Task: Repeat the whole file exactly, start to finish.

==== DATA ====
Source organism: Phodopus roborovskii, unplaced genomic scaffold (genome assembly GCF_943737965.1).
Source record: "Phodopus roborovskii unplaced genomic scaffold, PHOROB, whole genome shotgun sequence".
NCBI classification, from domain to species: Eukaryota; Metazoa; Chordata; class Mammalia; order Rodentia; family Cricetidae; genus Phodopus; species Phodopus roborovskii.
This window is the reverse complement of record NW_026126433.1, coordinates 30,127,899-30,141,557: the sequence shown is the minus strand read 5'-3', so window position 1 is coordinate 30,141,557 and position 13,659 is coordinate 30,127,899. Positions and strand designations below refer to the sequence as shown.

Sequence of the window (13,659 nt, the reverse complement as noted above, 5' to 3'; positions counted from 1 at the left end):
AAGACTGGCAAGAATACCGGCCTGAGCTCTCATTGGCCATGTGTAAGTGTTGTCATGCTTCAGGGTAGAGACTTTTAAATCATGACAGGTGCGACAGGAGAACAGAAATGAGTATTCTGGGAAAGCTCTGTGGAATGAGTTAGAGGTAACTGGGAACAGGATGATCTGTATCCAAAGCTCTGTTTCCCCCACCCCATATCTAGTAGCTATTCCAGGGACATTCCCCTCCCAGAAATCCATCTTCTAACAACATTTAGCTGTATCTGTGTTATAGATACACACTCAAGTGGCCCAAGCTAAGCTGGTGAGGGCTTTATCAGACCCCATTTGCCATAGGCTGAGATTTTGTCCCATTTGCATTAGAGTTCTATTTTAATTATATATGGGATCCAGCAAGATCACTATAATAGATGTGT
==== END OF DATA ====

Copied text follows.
Source organism: Phodopus roborovskii, unplaced genomic scaffold (genome assembly GCF_943737965.1).
Source record: "Phodopus roborovskii unplaced genomic scaffold, PHOROB, whole genome shotgun sequence".
NCBI classification, from domain to species: Eukaryota; Metazoa; Chordata; class Mammalia; order Rodentia; family Cricetidae; genus Phodopus; species Phodopus roborovskii.
This window is the reverse complement of record NW_026126433.1, coordinates 30,127,899-30,141,557: the sequence shown is the minus strand read 5'-3', so window position 1 is coordinate 30,141,557 and position 13,659 is coordinate 30,127,899. Positions and strand designations below refer to the sequence as shown.

Sequence of the window (13,659 nt, the reverse complement as noted above, 5' to 3'; positions counted from 1 at the left end):
AAGACTGGCAAGAATACCGGCCTGAGCTCTCATTGGCCATGTGTAAGTGTTGTCATGCTTCAGGGTAGAGACTTTTAAATCATGACAGGTGCGACAGGAGAACAGAAATGAGTATTCTGGGAAAGCTCTGTGGAATGAGTTAGAGGTAACTGGGAACAGGATGATCTGTATCCAAAGCTCTGTTTCCCCCACCCCATATCTAGTAGCTATTCCAGGGACATTCCCCTCCCAGAAATCCATCTTCTAACAACATTTAGCTGTATCTGTGTTATAGATACACACTCAAGTGGCCCAAGCTAAGCTGGTGAGGGCTTTATCAGACCCCATTTGCCATAGGCTGAGATTTTGTCCCATTTGCATTAGAGTTCTATTTTAATTATATATGGGATCCAGCAAGATCACTATAATAGATGTGT